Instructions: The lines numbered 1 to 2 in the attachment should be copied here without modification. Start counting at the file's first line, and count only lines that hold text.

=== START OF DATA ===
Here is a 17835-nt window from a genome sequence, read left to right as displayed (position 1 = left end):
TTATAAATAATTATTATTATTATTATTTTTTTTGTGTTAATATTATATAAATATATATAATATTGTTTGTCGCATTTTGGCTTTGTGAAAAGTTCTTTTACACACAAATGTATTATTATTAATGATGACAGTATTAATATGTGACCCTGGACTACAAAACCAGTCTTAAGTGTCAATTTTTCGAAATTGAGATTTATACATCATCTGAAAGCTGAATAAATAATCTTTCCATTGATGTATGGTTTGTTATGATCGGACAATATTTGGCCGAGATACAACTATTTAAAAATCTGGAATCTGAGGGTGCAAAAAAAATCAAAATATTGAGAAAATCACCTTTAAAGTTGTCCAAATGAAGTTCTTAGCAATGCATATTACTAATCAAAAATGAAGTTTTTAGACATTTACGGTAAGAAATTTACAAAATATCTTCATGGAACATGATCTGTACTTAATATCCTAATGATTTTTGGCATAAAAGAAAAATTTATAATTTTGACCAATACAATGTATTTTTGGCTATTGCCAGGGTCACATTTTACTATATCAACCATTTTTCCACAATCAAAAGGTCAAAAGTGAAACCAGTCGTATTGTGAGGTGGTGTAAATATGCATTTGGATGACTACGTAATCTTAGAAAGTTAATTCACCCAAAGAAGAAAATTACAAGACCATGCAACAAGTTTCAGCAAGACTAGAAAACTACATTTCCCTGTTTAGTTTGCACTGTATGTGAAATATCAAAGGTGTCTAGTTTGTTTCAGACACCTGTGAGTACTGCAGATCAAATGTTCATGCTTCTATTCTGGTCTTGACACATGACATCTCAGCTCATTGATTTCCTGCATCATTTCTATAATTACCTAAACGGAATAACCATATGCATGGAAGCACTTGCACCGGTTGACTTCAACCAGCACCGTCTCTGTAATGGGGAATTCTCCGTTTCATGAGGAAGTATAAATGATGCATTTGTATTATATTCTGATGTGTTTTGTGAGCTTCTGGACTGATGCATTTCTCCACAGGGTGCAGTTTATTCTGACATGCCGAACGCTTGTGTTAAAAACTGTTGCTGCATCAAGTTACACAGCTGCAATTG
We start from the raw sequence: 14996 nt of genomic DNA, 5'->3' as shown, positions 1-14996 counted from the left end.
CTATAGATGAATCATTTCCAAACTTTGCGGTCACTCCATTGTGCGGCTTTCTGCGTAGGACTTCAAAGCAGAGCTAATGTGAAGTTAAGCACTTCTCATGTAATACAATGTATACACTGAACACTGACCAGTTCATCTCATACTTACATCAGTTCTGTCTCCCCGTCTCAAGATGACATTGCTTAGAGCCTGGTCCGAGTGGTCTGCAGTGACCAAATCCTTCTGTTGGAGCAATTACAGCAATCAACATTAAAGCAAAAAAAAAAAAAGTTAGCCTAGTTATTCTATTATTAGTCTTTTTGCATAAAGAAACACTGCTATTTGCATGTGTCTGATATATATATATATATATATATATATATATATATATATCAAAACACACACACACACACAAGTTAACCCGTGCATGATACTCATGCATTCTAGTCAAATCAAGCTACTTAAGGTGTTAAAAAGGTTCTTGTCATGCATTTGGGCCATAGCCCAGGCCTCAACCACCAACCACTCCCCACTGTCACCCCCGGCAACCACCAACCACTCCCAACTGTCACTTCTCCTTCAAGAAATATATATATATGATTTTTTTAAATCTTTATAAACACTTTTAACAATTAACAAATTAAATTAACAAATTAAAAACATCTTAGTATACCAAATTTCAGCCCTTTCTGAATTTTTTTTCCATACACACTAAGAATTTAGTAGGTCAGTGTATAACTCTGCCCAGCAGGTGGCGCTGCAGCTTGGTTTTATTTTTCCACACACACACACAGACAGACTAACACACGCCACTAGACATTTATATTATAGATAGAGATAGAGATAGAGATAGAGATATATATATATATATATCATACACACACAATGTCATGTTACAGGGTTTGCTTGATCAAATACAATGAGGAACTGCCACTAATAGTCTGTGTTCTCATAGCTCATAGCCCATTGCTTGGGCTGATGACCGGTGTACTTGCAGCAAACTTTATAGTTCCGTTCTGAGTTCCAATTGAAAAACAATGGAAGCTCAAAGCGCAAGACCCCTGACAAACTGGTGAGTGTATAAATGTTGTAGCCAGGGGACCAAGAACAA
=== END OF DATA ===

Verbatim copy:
Here is a 17835-nt window from a genome sequence, read left to right as displayed (position 1 = left end):
TTATAAATAATTATTATTATTATTATTTTTTTTGTGTTAATATTATATAAATATATATAATATTGTTTGTCGCATTTTGGCTTTGTGAAAAGTTCTTTTACACACAAATGTATTATTATTAATGATGACAGTATTAATATGTGACCCTGGACTACAAAACCAGTCTTAAGTGTCAATTTTTCGAAATTGAGATTTATACATCATCTGAAAGCTGAATAAATAATCTTTCCATTGATGTATGGTTTGTTATGATCGGACAATATTTGGCCGAGATACAACTATTTAAAAATCTGGAATCTGAGGGTGCAAAAAAAATCAAAATATTGAGAAAATCACCTTTAAAGTTGTCCAAATGAAGTTCTTAGCAATGCATATTACTAATCAAAAATGAAGTTTTTAGACATTTACGGTAAGAAATTTACAAAATATCTTCATGGAACATGATCTGTACTTAATATCCTAATGATTTTTGGCATAAAAGAAAAATTTATAATTTTGACCAATACAATGTATTTTTGGCTATTGCCAGGGTCACATTTTACTATATCAACCATTTTTCCACAATCAAAAGGTCAAAAGTGAAACCAGTCGTATTGTGAGGTGGTGTAAATATGCATTTGGATGACTACGTAATCTTAGAAAGTTAATTCACCCAAAGAAGAAAATTACAAGACCATGCAACAAGTTTCAGCAAGACTAGAAAACTACATTTCCCTGTTTAGTTTGCACTGTATGTGAAATATCAAAGGTGTCTAGTTTGTTTCAGACACCTGTGAGTACTGCAGATCAAATGTTCATGCTTCTATTCTGGTCTTGACACATGACATCTCAGCTCATTGATTTCCTGCATCATTTCTATAATTACCTAAACGGAATAACCATATGCATGGAAGCACTTGCACCGGTTGACTTCAACCAGCACCGTCTCTGTAATGGGGAATTCTCCGTTTCATGAGGAAGTATAAATGATGCATTTGTATTATATTCTGATGTGTTTTGTGAGCTTCTGGACTGATGCATTTCTCCACAGGGTGCAGTTTATTCTGACATGCCGAACGCTTGTGTTAAAAACTGTTGCTGCATCAAGTTACACAGCTGCAATTG